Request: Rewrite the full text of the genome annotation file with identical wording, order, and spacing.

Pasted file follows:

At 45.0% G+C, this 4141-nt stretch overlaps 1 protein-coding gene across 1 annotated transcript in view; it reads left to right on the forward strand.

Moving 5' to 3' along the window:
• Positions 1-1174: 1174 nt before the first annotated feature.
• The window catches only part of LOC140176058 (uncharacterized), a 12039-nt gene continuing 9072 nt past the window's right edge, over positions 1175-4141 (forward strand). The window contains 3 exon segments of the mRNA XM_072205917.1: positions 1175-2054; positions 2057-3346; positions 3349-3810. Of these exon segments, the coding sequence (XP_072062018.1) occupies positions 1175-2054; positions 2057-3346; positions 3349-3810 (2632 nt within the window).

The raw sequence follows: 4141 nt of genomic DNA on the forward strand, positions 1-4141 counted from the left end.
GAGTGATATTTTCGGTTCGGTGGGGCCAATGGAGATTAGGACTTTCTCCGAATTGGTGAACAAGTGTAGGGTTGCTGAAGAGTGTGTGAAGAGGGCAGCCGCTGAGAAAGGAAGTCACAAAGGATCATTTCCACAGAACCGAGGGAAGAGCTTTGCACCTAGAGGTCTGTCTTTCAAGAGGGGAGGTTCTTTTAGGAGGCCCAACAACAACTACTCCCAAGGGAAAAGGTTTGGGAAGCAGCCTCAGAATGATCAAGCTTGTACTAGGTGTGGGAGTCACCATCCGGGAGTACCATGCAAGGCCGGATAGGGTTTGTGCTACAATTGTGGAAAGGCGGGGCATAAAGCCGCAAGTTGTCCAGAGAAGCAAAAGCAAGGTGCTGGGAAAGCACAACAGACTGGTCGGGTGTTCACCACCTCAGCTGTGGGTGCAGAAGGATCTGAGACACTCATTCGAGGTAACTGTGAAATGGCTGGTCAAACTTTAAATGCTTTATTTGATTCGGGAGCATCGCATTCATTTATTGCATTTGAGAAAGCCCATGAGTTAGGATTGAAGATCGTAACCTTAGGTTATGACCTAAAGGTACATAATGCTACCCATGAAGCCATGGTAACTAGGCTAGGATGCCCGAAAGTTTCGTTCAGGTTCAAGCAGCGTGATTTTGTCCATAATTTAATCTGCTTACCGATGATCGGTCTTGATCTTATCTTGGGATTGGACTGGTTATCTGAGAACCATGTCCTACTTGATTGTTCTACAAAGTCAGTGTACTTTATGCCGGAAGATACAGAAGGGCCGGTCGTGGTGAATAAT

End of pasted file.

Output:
At 45.0% G+C, this 4141-nt stretch overlaps 1 protein-coding gene across 1 annotated transcript in view; it reads left to right on the forward strand.

Moving 5' to 3' along the window:
• Positions 1-1174: 1174 nt before the first annotated feature.
• The window catches only part of LOC140176058 (uncharacterized), a 12039-nt gene continuing 9072 nt past the window's right edge, over positions 1175-4141 (forward strand). The window contains 3 exon segments of the mRNA XM_072205917.1: positions 1175-2054; positions 2057-3346; positions 3349-3810. Of these exon segments, the coding sequence (XP_072062018.1) occupies positions 1175-2054; positions 2057-3346; positions 3349-3810 (2632 nt within the window).

The raw sequence follows: 4141 nt of genomic DNA on the forward strand, positions 1-4141 counted from the left end.
GAGTGATATTTTCGGTTCGGTGGGGCCAATGGAGATTAGGACTTTCTCCGAATTGGTGAACAAGTGTAGGGTTGCTGAAGAGTGTGTGAAGAGGGCAGCCGCTGAGAAAGGAAGTCACAAAGGATCATTTCCACAGAACCGAGGGAAGAGCTTTGCACCTAGAGGTCTGTCTTTCAAGAGGGGAGGTTCTTTTAGGAGGCCCAACAACAACTACTCCCAAGGGAAAAGGTTTGGGAAGCAGCCTCAGAATGATCAAGCTTGTACTAGGTGTGGGAGTCACCATCCGGGAGTACCATGCAAGGCCGGATAGGGTTTGTGCTACAATTGTGGAAAGGCGGGGCATAAAGCCGCAAGTTGTCCAGAGAAGCAAAAGCAAGGTGCTGGGAAAGCACAACAGACTGGTCGGGTGTTCACCACCTCAGCTGTGGGTGCAGAAGGATCTGAGACACTCATTCGAGGTAACTGTGAAATGGCTGGTCAAACTTTAAATGCTTTATTTGATTCGGGAGCATCGCATTCATTTATTGCATTTGAGAAAGCCCATGAGTTAGGATTGAAGATCGTAACCTTAGGTTATGACCTAAAGGTACATAATGCTACCCATGAAGCCATGGTAACTAGGCTAGGATGCCCGAAAGTTTCGTTCAGGTTCAAGCAGCGTGATTTTGTCCATAATTTAATCTGCTTACCGATGATCGGTCTTGATCTTATCTTGGGATTGGACTGGTTATCTGAGAACCATGTCCTACTTGATTGTTCTACAAAGTCAGTGTACTTTATGCCGGAAGATACAGAAGGGCCGGTCGTGGTGAATAAT